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Life was different 10 years ago. People were still making the jump from MySpace to Facebook and setting your career trajectory was simple – finish high school, go to university, graduate with your dream job at a big company and stay there until you made your way to the top.
As finance firm Deloitte have argued, this steady career model has since been shattered with the speed at which skills can become obsolete, but it isn’t at all grim. In fact, many new opportunities have opened up – especially in fields like engineering. Head of Deakin University’s School of Engineering, Professor Karen Hapgood, believes that engineering is at the forefront of the modern world as it is leading the thinking behind disruption.
Australia’s automotive industry may have drastically reduced its manufacturing activities in recent years but the emergence of startups, the need for additive manufacturing and the accessibility of 3D printing has made up for it, explains Prof. Hapgood. Think about it: Tesla was founded a little over 10 years ago; Uber only launched in Australia in 2012; and it was just two years ago that Australia’s first self-driving car was road ready.
With several closures of automotive manufacturing plants across Australia, (think Holden, Toyota and Ford shutdowns), there may now be fewer jobs in car manufacturing. But with this loss comes the gain of opportunities in engineering design.
‘[The industry has] been transformed into an international automotive design powerhouse, designing vehicles for Australia and Asia, as well as autonomous vehicles for applications beyond personal passenger transport,’ Prof. Hapgood explains.
Last year, South Australia confirmed a $10 million investment into driverless cars to transform the economy. ‘[It] depends on our ability to adopt new ways of doing things, using advanced technologies to build globally competitive, high-value firms and sustainable, well-paid jobs’ transport minister, Stephen Mullighan said in a statement.
'We have advances in almost every material – concretes, metals, timber, steel – that are allowing us to change the basis of the designs. All of this is leading to a surge of creativity and innovation in almost every field of engineering'
Professor Karen Hapgood , Head of School, School of Engineering,
Earlier this month, Business Insider also reported on the strong demand from Australian businesses for people with engineering skills.
‘We’re seeing a strong national demand for STEM skills — science, technology, engineering and mathematics — which reflects a global talent shortage,’ the article quoted Kendra Banks, managing director of job searching site Seek as saying.
Along with artificial intelligence (AI) and machine learning having a profound impact on many sectors of engineering, Prof. Hapgood says engineers are now working as an international automotive design powerhouse. ‘We can create more complex parts that have better performance, such as reduced weight without compromising strength, without producing vast amounts of waste,’ Banks says.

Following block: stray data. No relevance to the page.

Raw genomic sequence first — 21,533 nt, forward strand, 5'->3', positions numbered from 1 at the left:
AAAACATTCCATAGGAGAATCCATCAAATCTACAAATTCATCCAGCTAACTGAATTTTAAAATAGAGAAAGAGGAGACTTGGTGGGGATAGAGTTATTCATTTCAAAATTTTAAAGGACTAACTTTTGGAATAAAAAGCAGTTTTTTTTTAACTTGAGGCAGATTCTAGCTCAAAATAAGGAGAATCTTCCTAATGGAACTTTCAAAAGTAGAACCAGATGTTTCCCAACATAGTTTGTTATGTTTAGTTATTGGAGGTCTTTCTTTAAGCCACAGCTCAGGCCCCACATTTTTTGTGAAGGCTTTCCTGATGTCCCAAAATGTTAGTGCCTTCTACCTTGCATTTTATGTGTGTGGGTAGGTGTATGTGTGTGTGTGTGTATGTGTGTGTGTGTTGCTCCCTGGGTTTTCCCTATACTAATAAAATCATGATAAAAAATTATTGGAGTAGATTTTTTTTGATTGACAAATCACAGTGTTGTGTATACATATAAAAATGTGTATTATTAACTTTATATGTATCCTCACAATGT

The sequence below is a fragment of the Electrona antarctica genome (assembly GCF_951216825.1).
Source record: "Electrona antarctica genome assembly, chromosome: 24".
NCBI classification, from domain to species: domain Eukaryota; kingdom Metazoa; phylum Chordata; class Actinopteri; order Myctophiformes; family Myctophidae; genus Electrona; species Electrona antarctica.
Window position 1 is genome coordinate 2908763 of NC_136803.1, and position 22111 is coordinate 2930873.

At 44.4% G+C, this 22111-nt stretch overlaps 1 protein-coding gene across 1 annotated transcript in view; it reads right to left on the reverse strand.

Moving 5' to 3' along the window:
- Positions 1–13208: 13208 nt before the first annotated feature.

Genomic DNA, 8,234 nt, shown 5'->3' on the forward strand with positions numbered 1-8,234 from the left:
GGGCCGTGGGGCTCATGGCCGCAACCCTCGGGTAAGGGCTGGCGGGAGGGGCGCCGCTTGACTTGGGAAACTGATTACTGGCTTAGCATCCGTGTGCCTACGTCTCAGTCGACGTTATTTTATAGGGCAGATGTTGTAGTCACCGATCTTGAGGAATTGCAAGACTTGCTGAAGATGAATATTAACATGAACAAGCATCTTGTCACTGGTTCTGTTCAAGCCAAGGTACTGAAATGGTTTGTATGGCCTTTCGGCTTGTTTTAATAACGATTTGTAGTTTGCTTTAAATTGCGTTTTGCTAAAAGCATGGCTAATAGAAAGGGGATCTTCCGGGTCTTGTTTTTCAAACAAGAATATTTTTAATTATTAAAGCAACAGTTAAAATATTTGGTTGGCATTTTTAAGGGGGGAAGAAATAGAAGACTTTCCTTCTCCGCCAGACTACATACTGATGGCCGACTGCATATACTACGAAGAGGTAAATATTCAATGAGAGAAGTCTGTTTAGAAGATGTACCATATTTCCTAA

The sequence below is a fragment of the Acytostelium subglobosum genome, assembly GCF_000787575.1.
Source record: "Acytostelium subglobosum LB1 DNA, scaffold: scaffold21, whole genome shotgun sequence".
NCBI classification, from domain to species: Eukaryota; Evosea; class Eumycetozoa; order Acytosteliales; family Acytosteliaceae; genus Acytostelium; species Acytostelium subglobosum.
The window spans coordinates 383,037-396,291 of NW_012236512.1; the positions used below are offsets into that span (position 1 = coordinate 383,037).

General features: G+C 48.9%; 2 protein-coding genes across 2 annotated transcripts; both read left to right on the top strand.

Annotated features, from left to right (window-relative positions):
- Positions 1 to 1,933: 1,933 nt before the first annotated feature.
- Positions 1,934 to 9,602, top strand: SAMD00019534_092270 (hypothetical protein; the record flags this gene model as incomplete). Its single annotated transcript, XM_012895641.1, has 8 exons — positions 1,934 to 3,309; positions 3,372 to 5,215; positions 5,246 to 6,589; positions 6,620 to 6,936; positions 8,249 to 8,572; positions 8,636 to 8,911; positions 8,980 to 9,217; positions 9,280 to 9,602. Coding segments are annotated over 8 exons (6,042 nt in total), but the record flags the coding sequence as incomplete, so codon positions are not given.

This not only gives engineers the opportunities to work with robotics, drones, medical prostheses and more, it also aligns with the trend Prof. Hapgood identifies of socially and environmentally responsible companies being more desirable to graduates.
‘We have advances in almost every material – concretes, metals, timber, steel – that are allowing us to change the basis of the designs. All of this is leading to a surge of creativity and innovation in almost every field of engineering,’ Prof. Hapgood says.
So if there are such active global opportunities in engineering, why aren’t we filling the growing positions? Prof. Hapgood says the surge simply requires more people with STEM skills than what we currently have. There is huge demand for a larger and more diverse group of people to the industry.
‘In some fields such as cyber security, the demand for skilled staff has outstripped supply and there is a very dynamic bidding war to attract and retain the best people,’ she says. And although this will ease soon, it illustrates that the time is now to get into the industry and make waves.
And in the modern economy, workplace experience is put at a premium. Deakin’s courses offer career opportunities from concept, to design and creating working products. The entire engineering curriculum was redesigned a few years ago to put innovation and future-looking job skills at the forefront, says Prof. Hapgood. ‘We call it Project Oriented Design Based Learning. Students spend 50% of their time working on real (or realistic) engineering projects that are based on industry needs such as designing bridges, sports boots, automated robots,’ she explains.
In the modern economy, work experience is paramount to getting a job. In particular, this has been a long-standing tradition in Australian engineering for decades, says Prof. Hapgood. Deakin offers many opportunities for industry experience from formal integrated learning placements and industry projects, including internships via Deakin Talent. ‘We have one of the highest graduate employment rates in the country,’ she says.
And big companies are not the only option. ‘While there are still plenty of large companies around, there are more opportunities these days in small and medium companies available, including startups and entrepreneurial ventures,’ Prof. Hapgood notes.
Interested in experiencing life from the inside of Tesla or CarbonNexus? Consider studying engineering at Deakin University. Or, read an engineer’s perspective on what the job is really like.
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